Ford FPV Falcon GS Sedan And Ute Go Retro

Illustration for article titled Ford FPV Falcon GS Sedan And Ute Go Retro

Australia's Ford Performance Vehicles has updated their Falcon lineup by resurrecting the GS trim for both the large Falcon sedan and Ute. Retrohoonanism anyone?

The GS series is differentiated from the GTs with custom graphics offering an updated version of a 70s era text and bright striping, but that's now what you care about. Under hood is the FPV 5.4-liter V8 found in the GT screaming to the tune of 405 HP and 406 lb-ft of torque put down through a six-speed manual.


Just 250 sedans and 75 Utes will be built at a price of $46,000 and $42,000, respectively. With much of the Australian line going towards the more efficient EcoBoost engines, it's nice to see FPV looking back to the V8 muscle that makes us lust for open outback roads.

Illustration for article titled Ford FPV Falcon GS Sedan And Ute Go Retro


Ford Performance Vehicles (FPV) today launched an exciting new model Series aimed at broadening its appeal to Australia's automotive enthusiasts.
Named in tribute to a fondly-remembered Ford from the late '60s, the new GS sedan and GS Ute are unique limited-edition models offering buyers entry to the FPV family at a very competitive price point.
FPV's GS sedan and Ute are individually-speced to provide a combination of GT-based 302kW V8 engine performance, FPV chassis enhancements, bespoke GS graphics and FPV driver comfort features.
Available in limited numbers, the new FPV GS Series models hark back to the original Falcon GS of 30 years ago, introduced with the XW-model of 1969 and now the second most collectible Ford Falcon behind the GT.
"GS is another iconic badge in Ford's family history in this country," FPV General Manager Rod Barrett said.
"Our aim was to develop a model that provides the performance, prestige and individuality that is a signature of the FPV brand, with its own identifiable model personality, and all at a great price.
"We've achieved all of that and expect the new GS Series models will find their own place in Australian performance motoring folklore."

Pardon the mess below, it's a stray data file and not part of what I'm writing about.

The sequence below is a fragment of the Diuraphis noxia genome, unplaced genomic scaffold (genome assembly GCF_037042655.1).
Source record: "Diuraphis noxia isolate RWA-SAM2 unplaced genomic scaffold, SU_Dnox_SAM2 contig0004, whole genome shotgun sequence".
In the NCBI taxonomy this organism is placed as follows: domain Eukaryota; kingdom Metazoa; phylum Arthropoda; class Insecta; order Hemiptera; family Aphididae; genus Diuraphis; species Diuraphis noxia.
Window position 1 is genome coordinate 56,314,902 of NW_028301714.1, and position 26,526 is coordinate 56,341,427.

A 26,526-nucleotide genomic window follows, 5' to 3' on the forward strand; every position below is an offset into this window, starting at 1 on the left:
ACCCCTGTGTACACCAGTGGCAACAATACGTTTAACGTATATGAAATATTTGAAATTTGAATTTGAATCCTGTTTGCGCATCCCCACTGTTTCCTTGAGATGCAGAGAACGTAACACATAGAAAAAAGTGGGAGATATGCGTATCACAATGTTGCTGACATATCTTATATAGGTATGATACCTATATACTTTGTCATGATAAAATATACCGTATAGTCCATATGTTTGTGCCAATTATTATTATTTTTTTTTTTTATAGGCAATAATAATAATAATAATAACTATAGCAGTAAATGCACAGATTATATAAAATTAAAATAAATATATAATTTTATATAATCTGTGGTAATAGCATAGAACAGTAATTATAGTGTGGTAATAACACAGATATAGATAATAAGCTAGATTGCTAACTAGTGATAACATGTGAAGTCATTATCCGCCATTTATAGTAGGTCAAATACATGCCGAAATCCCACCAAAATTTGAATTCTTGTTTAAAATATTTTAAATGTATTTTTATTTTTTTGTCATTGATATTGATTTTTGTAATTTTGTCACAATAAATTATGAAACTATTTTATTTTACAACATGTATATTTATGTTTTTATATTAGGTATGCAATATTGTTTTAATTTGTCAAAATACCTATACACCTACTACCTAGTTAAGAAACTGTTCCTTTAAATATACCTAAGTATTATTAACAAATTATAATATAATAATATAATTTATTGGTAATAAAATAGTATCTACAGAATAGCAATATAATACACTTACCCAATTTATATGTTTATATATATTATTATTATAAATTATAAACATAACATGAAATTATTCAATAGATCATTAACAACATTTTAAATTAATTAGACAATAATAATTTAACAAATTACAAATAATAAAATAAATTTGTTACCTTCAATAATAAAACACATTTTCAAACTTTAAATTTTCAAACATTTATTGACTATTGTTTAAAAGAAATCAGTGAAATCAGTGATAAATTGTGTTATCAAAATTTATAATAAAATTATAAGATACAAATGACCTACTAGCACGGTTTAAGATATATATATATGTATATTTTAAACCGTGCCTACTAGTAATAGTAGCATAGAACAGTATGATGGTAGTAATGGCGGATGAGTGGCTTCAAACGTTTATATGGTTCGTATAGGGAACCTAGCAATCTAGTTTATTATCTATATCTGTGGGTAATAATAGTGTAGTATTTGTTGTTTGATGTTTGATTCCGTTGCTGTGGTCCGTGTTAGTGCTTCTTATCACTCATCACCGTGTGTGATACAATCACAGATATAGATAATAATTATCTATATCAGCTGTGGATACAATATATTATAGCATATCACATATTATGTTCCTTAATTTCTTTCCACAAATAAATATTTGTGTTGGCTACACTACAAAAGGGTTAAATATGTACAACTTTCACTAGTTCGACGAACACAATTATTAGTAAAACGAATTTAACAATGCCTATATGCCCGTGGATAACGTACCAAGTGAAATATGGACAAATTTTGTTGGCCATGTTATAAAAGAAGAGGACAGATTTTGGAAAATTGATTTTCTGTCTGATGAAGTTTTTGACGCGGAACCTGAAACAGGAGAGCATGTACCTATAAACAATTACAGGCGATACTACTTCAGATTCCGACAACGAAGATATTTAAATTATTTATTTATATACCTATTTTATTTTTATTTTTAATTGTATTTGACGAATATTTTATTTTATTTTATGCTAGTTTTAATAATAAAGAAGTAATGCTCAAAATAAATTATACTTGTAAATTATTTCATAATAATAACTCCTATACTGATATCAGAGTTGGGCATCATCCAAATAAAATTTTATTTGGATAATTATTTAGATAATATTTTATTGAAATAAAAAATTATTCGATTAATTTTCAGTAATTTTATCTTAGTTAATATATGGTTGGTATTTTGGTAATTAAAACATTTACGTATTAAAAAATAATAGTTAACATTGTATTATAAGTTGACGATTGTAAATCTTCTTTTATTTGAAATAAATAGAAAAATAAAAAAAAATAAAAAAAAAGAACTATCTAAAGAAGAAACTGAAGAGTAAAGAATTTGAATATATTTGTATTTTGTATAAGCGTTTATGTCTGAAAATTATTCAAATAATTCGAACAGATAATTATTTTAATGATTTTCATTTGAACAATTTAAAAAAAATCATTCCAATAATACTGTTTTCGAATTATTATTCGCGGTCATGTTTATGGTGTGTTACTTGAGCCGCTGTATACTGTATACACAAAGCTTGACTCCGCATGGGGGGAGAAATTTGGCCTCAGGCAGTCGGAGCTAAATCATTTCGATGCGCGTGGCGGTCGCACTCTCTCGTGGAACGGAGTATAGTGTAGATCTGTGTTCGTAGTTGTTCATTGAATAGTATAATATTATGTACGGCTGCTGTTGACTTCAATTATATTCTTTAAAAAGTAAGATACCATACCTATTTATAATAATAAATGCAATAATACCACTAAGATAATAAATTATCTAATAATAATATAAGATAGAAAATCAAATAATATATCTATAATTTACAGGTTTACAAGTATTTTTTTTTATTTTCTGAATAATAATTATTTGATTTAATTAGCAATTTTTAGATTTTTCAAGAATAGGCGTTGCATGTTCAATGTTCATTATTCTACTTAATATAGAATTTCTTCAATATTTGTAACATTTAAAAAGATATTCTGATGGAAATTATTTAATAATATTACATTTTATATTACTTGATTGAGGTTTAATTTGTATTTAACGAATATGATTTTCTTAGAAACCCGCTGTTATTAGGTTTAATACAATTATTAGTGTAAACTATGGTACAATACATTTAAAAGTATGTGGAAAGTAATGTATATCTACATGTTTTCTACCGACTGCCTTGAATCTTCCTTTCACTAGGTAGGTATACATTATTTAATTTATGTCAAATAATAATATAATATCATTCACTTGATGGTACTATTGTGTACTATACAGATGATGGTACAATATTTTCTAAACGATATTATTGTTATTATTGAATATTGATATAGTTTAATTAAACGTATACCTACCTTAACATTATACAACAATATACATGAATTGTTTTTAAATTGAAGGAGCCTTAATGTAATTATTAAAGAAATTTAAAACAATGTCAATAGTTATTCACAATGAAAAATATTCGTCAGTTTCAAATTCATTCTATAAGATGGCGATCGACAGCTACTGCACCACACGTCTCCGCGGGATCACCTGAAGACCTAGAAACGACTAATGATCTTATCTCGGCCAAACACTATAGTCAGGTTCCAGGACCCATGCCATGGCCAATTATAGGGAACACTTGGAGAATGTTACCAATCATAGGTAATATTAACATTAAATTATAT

Developed specifically for the GS Series, the recalibrated FPV 5.4 litre V8 GT engine from the FG-model now produces 302kW of power and 551Nm of torque, driving through a standard six-speed manual transmission.
FPV's engineers have given the GS Series engine the twin throttle bodies and intake system of the GT engine, the GT headers and dual exhaust and a recalibrated ECU, all fine-tuned in an engine development program specific to the GS Series.
"We aimed to provide the GS Series owner with a GT driving experience with this engine … at 302kW it's the perfect entry to our range, which steps up to the turbocharged F6 at 310kW and the full GT-spec V8 at 315kW," Rod Barrett said.
Every FPV GS Series also comes standard with unique GS striping graphics, charcoal cloth interior, FPV GT instrumentation, gear knob, starter button and badging, premium sound system with iPod® and Bluetooth® integration, and dual zone climate control.
There's also '302' graphics on the GS sedan's rear spoiler.
The GS sedan also features 19in Graphite rims and a choice of six exterior colour/stripe combinations, while the GS Ute features 19in Alpine Silver rims, FPV soft tonneau and a choice of three exterior colour/stripe combinations.
Like its namesake from three decades ago, the new FPV GS Series offers a long list of options that include a FPV-spec 4-pot Brembo brake upgrade, a six-speed auto transmission recalibrated specifically for the GS' 302kW engine, leather seats and sat-nav, and, on the Ute only, a hard tonneau with spoiler.
"We have also given the major design elements of the original GS logo a modern interpretation, which adds to the distinctive styling of the GS sedan and Ute," Rod Barrett said.
The FPV GS sedan is priced at $54,950 MLP* and the Ute at $49,950 MLP*.
Production of the GS Series is limited to 250 sedans and 75 Utes.

Sedan Photo Credit: Leno's Garage

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Pure awesomeness. And further, how come a country with a population less than Texas can support the production of so many cool RWD V8s? And we get... crappola.

It just amazes me that Ford and GM don't think these vehicles are right for the US. I'm sure it's in the numbers but, for the life of me, I can't see why they could not sell enough of these to turn a profit. Maybe it's just CAFE.